New York, Los Angeles, even Detroit are homes to some of the rap game’s biggest contributors. It is safe to say that Barnstable, Massachusetts, a town near Boston is nowhere near the radar of rap’s roots. Matt Corman, a 22-year old rapper who burst onto the scene at 19 is trying to change that if he has anything to say about it. Corman, coming up from the Boston rap scene has created a growing following for himself on platforms such as SoundCloud, Spotify, and on numerous sources of social media. Unfiltered Access’s own Samuel Berger recently had the opportunity to speak with Corman about where he has gone in his career and where he looks to go.
Getting Into Music
What inspired you to get into music? Was there a specific point where it hit you and you just knew this is what you needed to do?
“I never took music that serious, used to just freestyle in the locker-room in high school. It wasn’t until I got to college where I released some songs and started to gain some traction. Ever since then I’ve kept at it and last year is when I started to think I could turn this into a career. After I told myself that, one full year later and my platform has more than tripled. I’m blessed to say that… Just looking at the growth I now know what this is going to turn into and I am very excited for it.”
Who did you grow up listening to and how has your taste in music changed over time?
“I grew up listening to Drake, Eminem, Blink 182 and Wiz Khalifa.
I still mostly listen to Drake, Eminem, Blink 182 and Wiz Khalifa.
I’m kidding… but not really. I listen to other Boston artists and upcoming rappers. Russ, anything engineered by my engineer Nicco is a must listen. C-Trox, Justin Stone, John Wolf, BlackBear, OnCue.. ANYTHING Justin Bieber, Sammy Adams, Cam Meekins, Skizzy Mars, Huey Mack, Mike Stud, Logic… alright, you get the point.”
At the young age of 19, what must have been going through your head about your future? Was it doubt or excitement or something else entirely?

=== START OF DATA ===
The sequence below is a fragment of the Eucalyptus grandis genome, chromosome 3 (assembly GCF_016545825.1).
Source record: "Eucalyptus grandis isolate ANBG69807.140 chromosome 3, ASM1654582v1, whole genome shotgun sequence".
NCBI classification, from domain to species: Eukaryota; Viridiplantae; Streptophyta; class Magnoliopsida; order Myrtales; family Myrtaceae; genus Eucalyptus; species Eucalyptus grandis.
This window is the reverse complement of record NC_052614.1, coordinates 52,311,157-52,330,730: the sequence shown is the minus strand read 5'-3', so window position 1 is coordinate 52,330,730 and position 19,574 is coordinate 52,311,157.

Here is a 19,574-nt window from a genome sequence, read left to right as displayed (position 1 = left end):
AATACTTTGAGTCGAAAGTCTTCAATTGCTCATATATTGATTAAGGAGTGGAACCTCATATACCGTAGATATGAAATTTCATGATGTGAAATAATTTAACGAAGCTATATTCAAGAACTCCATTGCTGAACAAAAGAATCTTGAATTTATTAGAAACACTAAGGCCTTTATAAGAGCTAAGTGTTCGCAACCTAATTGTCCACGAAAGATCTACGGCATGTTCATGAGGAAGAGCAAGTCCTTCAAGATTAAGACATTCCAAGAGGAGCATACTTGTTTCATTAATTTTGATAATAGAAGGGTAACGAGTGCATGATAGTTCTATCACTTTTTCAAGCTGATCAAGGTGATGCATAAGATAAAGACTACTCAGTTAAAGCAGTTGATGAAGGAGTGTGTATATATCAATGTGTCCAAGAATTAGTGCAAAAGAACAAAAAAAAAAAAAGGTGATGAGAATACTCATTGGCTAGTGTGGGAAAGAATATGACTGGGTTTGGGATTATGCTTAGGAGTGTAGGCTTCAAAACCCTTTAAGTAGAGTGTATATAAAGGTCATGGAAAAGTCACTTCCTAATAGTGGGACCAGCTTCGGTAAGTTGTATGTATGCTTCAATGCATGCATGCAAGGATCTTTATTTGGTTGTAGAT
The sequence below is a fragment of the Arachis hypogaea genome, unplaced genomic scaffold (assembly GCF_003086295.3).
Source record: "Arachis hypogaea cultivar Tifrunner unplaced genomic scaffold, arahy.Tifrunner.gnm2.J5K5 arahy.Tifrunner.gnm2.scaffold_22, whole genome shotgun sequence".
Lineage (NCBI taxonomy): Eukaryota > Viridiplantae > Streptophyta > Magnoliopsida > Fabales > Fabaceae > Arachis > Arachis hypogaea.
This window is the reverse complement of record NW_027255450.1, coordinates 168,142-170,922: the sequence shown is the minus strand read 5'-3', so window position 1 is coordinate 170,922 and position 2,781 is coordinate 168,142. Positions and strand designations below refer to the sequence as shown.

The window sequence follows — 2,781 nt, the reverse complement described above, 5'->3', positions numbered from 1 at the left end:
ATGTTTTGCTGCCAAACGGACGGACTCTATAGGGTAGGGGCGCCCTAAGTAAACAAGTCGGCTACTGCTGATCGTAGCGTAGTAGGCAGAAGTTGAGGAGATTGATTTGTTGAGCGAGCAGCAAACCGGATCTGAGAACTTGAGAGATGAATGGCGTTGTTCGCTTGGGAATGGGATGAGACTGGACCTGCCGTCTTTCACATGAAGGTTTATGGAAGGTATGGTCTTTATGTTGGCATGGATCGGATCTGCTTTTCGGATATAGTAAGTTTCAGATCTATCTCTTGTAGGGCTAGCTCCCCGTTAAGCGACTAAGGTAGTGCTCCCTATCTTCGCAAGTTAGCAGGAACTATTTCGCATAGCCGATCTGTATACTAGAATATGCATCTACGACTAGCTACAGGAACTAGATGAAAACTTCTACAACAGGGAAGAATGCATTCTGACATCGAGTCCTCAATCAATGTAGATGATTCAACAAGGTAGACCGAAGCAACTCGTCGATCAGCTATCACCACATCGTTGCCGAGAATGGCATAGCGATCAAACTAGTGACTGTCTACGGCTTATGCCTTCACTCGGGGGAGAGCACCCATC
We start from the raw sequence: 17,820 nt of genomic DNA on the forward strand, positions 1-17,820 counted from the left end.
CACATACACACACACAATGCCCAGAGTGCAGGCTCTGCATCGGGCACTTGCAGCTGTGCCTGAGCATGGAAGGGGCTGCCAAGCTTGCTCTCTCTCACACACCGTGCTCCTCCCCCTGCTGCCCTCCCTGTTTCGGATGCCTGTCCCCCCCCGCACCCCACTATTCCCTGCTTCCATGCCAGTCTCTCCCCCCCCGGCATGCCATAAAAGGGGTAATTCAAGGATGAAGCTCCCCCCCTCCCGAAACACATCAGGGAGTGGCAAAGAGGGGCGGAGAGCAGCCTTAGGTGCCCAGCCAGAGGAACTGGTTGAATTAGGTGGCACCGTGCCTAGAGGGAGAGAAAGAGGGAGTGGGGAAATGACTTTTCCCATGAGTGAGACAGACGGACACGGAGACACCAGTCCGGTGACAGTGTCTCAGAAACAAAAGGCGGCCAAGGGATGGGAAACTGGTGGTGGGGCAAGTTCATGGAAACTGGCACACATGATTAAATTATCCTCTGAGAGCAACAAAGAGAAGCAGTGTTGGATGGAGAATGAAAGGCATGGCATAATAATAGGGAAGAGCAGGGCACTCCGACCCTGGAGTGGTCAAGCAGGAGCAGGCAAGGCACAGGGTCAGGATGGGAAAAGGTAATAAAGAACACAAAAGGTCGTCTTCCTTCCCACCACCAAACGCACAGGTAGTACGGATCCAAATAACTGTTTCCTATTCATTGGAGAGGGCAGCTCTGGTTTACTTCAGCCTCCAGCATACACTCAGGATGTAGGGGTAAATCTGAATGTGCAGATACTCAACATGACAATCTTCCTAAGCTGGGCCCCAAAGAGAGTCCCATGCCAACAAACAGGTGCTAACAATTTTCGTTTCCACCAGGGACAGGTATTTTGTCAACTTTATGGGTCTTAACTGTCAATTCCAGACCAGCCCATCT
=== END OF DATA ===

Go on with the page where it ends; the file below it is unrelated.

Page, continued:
“19, the only thing in my head was playing hockey, funneling beers and freestyling down at Osspiee. Future wise, I honestly wanted to make music and be a professional but I had no idea what I was doing.”
What advice do you have for say any 19-year-old who is currently in the shoes you once were in trying to make it?
“Focus on yourself, the minute you start focusing on what everyone else is doing. You lose time to improve your art which at the end of the day is the only thing real fans will care about. Temporary success is cool but building a real fan base is timeless. It tough… but it will be worth it.”
In your most recent song, ‘Ready For Ya,’ you go on to say, “check my Twitter and I aren’t being bitter but it’s funny how you think I am about the money,” implying that you aren’t in the industry for the money. So what is your goal in mind then if you are not about the money?
“My goal in mind is to find great success through music, expand into other areas of entertainment. Develop a large enough platform where I can invest into like-minded individuals and then grow from there. On the music side of things, having somebody who listens to your music every day come out to your concert and meet you for the first time is incredible. There honestly is nothing like it, the first time somebody ever told me my music helps them get through the day I really didn’t know what to say. I mean, I made these songs in a dorm room and now they help somebody live their day to day life? That’s insane… Seeing somebody happy that you have never met before because of something you created really never gets old and its something I am still getting used to.”
What has been/will be your “I made it moment?”